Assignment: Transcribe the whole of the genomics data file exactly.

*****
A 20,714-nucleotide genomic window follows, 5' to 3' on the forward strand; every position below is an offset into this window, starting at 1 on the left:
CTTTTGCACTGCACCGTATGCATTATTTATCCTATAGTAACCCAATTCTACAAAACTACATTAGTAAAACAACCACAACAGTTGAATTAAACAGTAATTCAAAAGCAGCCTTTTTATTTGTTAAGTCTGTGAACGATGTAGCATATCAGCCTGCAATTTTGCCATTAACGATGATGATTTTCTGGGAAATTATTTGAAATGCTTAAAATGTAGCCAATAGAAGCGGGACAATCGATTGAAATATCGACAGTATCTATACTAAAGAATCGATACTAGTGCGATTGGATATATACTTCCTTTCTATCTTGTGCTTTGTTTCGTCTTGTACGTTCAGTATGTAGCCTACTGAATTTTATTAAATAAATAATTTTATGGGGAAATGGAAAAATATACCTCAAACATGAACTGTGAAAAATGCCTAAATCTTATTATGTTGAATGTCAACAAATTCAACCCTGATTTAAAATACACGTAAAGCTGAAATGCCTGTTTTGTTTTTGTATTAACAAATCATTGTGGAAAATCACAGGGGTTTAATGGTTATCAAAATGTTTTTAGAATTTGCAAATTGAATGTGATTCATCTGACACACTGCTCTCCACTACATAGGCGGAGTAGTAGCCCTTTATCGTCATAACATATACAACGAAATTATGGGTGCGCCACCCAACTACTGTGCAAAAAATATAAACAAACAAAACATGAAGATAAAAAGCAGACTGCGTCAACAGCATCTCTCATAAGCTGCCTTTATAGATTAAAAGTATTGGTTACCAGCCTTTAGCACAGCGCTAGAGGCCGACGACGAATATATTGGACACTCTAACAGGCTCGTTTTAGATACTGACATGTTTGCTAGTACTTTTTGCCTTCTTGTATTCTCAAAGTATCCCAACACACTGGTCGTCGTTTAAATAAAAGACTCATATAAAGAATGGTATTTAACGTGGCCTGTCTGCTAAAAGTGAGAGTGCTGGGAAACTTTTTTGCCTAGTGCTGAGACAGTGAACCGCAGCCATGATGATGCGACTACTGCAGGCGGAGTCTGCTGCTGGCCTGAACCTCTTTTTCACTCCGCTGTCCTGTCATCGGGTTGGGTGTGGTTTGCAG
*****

A 20,714-nucleotide genomic window follows, 5' to 3' on the forward strand; every position below is an offset into this window, starting at 1 on the left:
CTTTTGCACTGCACCGTATGCATTATTTATCCTATAGTAACCCAATTCTACAAAACTACATTAGTAAAACAACCACAACAGTTGAATTAAACAGTAATTCAAAAGCAGCCTTTTTATTTGTTAAGTCTGTGAACGATGTAGCATATCAGCCTGCAATTTTGCCATTAACGATGATGATTTTCTGGGAAATTATTTGAAATGCTTAAAATGTAGCCAATAGAAGCGGGACAATCGATTGAAATATCGACAGTATCTATACTAAAGAATCGATACTAGTGCGATTGGATATATACTTCCTTTCTATCTTGTGCTTTGTTTCGTCTTGTACGTTCAGTATGTAGCCTACTGAATTTTATTAAATAAATAATTTTATGGGGAAATGGAAAAATATACCTCAAACATGAACTGTGAAAAATGCCTAAATCTTATTATGTTGAATGTCAACAAATTCAACCCTGATTTAAAATACACGTAAAGCTGAAATGCCTGTTTTGTTTTTGTATTAACAAATCATTGTGGAAAATCACAGGGGTTTAATGGTTATCAAAATGTTTTTAGAATTTGCAAATTGAATGTGATTCATCTGACACACTGCTCTCCACTACATAGGCGGAGTAGTAGCCCTTTATCGTCATAACATATACAACGAAATTATGGGTGCGCCACCCAACTACTGTGCAAAAAATATAAACAAACAAAACATGAAGATAAAAAGCAGACTGCGTCAACAGCATCTCTCATAAGCTGCCTTTATAGATTAAAAGTATTGGTTACCAGCCTTTAGCACAGCGCTAGAGGCCGACGACGAATATATTGGACACTCTAACAGGCTCGTTTTAGATACTGACATGTTTGCTAGTACTTTTTGCCTTCTTGTATTCTCAAAGTATCCCAACACACTGGTCGTCGTTTAAATAAAAGACTCATATAAAGAATGGTATTTAACGTGGCCTGTCTGCTAAAAGTGAGAGTGCTGGGAAACTTTTTTGCCTAGTGCTGAGACAGTGAACCGCAGCCATGATGATGCGACTACTGCAGGCGGAGTCTGCTGCTGGCCTGAACCTCTTTTTCACTCCGCTGTCCTGTCATCGGGTTGGGTGTGGTTTGCAG